Racism in BritainA Dark Legacy of Political Betrayal
When Britain’s politicians swore to make racial equality a reality and did not deliver, they compromised democracy itself, writes Brian Cathcart
If you ever wonder about black anger and despair in the UK, consider the depth of democratic failure that there has been. Change, really deep change, has been unequivocally and formally promised to black people at the very highest political level, but it has not been delivered.
Twenty-one years ago, a government with a majority of 179 seats undertook, as solemnly as conceivably possible, to introduce a new era in race relations in the UK, to deliver permanent and irrevocable change and to make racial equality a reality. On the same occasion, the leader of the opposition pledged just as solemnly to support the process.
Tragically, the democratic politicians who were supposed to lead the way and who were uniquely well placed to do so, simply failed to deliver, and without that leadership, unsurprisingly, British society did not reform of its own accord.
The promises were made on 24 February 1999, the day that the report of the Macpherson Inquiry into the racist murder of Stephen Lawrence was published. They are, in retrospect, heartbreaking.
The then Home Secretary Jack Straw said in the House of Commons: “The very process of the inquiry has opened all our eyes to what it is like to be black or Asian in Britain today, and the inquiry process has revealed some fundamental truths about the nature of our society, about our relationships one with another. Some of those truths are uncomfortable, but we must confront them.
“I want this report to serve as a watershed in our attitudes to racism. I want it to act as a catalyst for permanent and irrevocable change, not just across our public services but across the whole of our society.
“The report does not place a responsibility on someone else; it places a responsibility on each of us. We must make racial equality a reality. The vision is clear: we must create a society in which every individual, regardless of colour, creed or race, has the same opportunities and respect as his or her neighbour. In terms of race equality, let us make Britain a beacon to the world.”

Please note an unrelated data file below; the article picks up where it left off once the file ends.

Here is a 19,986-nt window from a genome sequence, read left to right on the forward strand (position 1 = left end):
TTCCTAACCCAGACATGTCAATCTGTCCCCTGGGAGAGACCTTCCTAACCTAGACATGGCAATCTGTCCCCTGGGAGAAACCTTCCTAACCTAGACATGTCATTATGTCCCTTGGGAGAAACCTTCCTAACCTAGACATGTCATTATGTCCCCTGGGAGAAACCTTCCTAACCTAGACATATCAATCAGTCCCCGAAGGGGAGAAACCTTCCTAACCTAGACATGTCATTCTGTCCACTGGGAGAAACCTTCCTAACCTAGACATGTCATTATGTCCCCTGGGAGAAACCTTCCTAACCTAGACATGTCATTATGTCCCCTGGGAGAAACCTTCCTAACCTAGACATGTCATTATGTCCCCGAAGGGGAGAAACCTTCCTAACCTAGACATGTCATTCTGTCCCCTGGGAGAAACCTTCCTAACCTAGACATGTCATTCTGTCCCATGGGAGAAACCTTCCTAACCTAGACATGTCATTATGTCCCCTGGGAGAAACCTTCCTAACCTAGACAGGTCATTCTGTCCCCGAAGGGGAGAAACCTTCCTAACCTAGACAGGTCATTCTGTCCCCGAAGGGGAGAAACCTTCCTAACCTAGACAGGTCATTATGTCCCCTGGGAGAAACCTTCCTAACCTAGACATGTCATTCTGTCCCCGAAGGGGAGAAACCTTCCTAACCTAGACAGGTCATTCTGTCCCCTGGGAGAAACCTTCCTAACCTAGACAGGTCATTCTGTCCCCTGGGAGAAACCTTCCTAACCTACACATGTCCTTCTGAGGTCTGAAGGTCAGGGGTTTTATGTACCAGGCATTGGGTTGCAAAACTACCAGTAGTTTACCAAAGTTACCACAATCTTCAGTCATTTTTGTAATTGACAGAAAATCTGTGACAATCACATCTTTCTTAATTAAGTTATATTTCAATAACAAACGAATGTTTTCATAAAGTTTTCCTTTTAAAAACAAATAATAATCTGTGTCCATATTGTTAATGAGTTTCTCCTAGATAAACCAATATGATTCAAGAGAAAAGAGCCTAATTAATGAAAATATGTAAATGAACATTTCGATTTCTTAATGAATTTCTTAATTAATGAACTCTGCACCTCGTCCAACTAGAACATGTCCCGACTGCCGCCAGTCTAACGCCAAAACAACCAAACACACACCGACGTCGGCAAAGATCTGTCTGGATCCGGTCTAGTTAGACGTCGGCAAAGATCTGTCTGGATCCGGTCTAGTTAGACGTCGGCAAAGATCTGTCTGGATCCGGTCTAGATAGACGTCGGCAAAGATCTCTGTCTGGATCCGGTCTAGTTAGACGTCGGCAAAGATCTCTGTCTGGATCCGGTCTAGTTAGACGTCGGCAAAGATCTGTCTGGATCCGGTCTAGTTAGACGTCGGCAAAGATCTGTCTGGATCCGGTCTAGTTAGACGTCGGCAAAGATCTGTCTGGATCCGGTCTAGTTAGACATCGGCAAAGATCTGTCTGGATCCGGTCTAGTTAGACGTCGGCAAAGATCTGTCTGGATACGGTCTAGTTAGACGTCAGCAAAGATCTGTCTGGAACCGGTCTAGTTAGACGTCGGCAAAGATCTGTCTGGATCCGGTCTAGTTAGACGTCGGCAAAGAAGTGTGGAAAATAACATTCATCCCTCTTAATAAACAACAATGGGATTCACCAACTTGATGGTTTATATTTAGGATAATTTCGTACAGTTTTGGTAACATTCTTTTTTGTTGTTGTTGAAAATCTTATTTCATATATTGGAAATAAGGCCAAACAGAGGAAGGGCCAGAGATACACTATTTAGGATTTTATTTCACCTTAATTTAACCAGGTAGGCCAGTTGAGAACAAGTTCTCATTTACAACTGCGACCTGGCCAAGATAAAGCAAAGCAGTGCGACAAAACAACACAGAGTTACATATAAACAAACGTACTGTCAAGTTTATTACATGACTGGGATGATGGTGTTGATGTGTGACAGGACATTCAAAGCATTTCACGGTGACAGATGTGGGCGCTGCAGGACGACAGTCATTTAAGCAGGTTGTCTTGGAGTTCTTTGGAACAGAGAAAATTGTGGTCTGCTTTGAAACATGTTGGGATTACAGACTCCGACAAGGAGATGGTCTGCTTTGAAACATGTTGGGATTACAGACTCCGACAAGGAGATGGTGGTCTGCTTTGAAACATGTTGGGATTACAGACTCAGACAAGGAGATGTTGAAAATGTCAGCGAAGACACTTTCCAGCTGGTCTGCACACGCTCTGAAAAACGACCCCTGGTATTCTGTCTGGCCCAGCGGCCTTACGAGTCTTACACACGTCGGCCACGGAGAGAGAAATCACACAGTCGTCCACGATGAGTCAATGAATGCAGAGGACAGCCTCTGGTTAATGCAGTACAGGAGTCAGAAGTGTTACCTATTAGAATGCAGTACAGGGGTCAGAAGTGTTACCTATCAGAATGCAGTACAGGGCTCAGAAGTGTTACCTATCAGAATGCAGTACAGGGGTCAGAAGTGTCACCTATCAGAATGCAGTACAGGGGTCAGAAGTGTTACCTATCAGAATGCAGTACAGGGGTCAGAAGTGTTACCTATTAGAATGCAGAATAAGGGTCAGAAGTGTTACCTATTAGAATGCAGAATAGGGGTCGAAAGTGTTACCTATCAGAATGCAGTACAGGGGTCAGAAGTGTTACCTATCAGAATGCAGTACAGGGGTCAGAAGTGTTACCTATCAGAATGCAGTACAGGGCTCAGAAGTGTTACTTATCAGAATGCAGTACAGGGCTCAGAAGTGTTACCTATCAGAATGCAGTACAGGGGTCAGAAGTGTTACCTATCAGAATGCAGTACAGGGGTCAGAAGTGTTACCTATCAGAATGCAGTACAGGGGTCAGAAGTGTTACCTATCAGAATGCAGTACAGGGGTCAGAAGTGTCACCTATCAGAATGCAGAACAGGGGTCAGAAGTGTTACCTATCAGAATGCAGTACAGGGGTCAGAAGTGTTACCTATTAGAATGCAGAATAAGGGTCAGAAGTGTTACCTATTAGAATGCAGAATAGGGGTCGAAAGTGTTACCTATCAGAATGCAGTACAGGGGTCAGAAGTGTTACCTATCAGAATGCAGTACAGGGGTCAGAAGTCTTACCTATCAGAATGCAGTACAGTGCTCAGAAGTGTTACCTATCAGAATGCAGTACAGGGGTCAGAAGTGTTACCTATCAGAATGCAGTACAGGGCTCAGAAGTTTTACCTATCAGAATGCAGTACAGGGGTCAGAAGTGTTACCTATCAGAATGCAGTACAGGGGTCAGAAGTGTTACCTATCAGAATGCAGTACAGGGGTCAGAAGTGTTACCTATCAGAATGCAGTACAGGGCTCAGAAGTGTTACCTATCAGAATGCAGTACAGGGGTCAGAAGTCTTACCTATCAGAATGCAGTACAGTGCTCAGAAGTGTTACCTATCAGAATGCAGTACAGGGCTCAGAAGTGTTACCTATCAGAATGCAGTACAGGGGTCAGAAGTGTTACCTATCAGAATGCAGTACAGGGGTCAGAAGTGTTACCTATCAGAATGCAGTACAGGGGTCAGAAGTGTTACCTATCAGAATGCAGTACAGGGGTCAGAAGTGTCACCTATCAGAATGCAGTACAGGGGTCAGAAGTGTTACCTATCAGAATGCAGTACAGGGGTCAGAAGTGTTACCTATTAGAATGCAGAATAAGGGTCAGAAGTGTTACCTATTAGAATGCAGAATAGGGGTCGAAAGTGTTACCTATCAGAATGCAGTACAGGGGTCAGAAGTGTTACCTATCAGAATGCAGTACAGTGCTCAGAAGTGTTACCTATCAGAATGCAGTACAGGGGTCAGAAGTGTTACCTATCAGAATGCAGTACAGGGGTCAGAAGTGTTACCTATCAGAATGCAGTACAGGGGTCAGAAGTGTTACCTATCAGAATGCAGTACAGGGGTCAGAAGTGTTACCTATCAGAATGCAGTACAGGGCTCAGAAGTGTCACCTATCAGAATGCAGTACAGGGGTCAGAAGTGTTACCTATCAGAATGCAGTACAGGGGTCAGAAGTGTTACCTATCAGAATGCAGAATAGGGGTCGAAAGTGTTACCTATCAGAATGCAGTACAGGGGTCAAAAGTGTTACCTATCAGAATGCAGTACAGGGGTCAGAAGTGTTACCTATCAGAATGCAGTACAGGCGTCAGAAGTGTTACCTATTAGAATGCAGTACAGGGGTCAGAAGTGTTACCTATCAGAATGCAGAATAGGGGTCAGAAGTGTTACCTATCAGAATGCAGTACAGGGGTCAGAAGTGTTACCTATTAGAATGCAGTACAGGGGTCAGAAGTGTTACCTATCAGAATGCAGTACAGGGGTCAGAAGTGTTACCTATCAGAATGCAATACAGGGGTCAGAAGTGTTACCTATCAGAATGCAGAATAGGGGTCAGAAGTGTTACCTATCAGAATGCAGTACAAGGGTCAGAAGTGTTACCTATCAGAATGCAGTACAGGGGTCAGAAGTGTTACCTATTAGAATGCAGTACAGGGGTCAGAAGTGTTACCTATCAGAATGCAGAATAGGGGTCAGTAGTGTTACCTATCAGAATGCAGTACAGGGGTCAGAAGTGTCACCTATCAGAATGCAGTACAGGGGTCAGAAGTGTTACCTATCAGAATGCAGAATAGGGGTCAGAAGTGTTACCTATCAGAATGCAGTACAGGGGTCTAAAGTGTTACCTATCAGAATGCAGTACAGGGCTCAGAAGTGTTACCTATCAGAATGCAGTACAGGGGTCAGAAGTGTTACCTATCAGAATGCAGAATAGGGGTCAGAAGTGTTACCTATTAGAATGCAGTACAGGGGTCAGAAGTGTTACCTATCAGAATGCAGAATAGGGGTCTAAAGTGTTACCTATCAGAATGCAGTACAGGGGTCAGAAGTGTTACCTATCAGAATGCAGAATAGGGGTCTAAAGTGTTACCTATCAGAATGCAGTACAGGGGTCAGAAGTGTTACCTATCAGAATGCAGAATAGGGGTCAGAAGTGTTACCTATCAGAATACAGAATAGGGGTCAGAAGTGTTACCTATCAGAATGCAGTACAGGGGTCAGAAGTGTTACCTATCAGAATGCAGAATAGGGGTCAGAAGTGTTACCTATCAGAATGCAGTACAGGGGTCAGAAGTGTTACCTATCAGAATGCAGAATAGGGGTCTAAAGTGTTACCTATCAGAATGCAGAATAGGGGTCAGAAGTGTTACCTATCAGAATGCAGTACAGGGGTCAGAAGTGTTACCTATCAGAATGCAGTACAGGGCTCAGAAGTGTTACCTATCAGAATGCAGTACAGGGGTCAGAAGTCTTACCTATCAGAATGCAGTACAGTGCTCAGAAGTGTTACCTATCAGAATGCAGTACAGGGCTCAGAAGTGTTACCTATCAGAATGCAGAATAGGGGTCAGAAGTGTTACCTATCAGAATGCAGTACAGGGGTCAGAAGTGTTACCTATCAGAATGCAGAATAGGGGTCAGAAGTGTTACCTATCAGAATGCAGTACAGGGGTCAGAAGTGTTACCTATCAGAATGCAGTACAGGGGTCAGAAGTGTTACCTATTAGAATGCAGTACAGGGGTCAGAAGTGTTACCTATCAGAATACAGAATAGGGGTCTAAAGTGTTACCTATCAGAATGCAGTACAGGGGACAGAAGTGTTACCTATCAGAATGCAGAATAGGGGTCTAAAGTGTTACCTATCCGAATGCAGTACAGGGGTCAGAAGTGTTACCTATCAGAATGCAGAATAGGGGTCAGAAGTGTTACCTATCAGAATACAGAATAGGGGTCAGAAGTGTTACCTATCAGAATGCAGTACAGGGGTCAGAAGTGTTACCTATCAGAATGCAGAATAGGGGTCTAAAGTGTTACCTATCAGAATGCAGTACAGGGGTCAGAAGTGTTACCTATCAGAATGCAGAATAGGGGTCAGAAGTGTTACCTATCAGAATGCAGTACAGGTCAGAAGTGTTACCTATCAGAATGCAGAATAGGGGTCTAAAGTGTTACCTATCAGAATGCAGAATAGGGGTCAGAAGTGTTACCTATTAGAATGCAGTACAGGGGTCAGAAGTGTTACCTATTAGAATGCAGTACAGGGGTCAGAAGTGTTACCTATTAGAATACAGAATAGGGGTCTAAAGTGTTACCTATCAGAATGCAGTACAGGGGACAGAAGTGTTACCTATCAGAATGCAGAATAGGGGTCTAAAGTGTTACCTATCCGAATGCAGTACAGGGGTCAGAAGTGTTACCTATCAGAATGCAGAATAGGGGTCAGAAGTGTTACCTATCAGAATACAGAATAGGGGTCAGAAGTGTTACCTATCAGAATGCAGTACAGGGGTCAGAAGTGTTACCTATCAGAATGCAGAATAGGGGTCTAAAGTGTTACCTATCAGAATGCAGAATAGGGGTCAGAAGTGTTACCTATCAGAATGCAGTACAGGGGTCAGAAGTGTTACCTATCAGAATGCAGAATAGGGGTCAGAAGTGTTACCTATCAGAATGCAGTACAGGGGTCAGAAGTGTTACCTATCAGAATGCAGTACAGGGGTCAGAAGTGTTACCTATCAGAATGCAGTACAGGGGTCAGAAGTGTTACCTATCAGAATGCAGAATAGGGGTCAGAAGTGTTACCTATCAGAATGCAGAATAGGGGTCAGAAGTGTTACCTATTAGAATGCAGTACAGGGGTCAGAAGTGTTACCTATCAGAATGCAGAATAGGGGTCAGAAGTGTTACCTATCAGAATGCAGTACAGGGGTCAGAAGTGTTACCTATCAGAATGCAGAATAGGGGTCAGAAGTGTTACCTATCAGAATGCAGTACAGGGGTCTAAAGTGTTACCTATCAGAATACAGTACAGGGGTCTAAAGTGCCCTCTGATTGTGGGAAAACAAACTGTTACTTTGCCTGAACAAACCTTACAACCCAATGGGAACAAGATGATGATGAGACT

On the same day, the then Prime Minister Tony Blair said this: “The publication of today’s report on the killing of Stephen Lawrence is a very important moment in the life of our country. It is a moment to reflect, to learn and to change. It will certainly lead to new laws but, more than that, it must lead to new attitudes, to a new era in race relations, and to a new more tolerant and more inclusive Britain.”
In response, the then Leader of the Opposition William Hague said: “Does the Prime Minister agree that… if some good is to come out of that appalling crime, we must all learn the lessons of what went wrong and commit ourselves to build a nation in which every citizen, regardless of colour or creed, is treated with justice and respect?”
In 2018/19, there were four stop and searches for every 1,000 white people, compared with 38 for every 1,000 black people.
It was a historic peak of aspiration and a historic peak of potential. If any government at any time has had the power to deliver on such promises, however challenging the task, the Blair Government did.
But no one needs to be told that the words proved to be empty. Truths were not confronted. Attitudes were not changed. Lessons were not learned.
If the Labour Governments of Blair and Gordon Brown failed the country on this, their Conservative and (in coalition) Liberal Democrat successors have, if anything, done worse.
Take just one aspect of the institutional failure involved, probably the least of all the things that politicians might have changed: police stop and search. The Macpherson Inquiry found that the difference in the experience of stop and search between white and ethnic minority people was evidence of institutional racism.
At that time, in 1999, the figures showed that black people were five times more likely to be stopped and searched by police than white people. Today, 21 years after all those promises were made, black people are nearly 10 times more likely to be stopped and searched. It has not got better since the promises of Blair, Straw and Hague. Unbelievably, it is almost twice as bad. Figures show that in 2018/19, there were four stop and searches for every 1,000 white people, compared with 38 for every 1,000 black people.
The lesson here is a grim one. For anyone who is tempted to say to aggrieved ethic minority people that the path to reform is through the ballot box, the answer is that that is demonstrably not true.
They won the argument and in 1999 they had, ostensibly, the whole of the elected House of Commons on their side, but it didn’t make a difference – or not nearly enough of a difference.
So is the answer simply riot and revolution, ‘mob rule’? Those who are saying that are either not thinking about it or they are in denial of history. Worse, they may be the allies of inertia.
The choice between chaos and order is not one to be made by black and Asian British people; it is a choice for the majority, who have tolerated institutional racism because it doesn’t hurt them. If we really believe in democracy we have to make it deliver. And if we don’t do that we are not democrats.
Brian Cathcart is Professor of Journalism at Kingston University London and the author of ‘The Case of Stephen Lawrence’ (1999)
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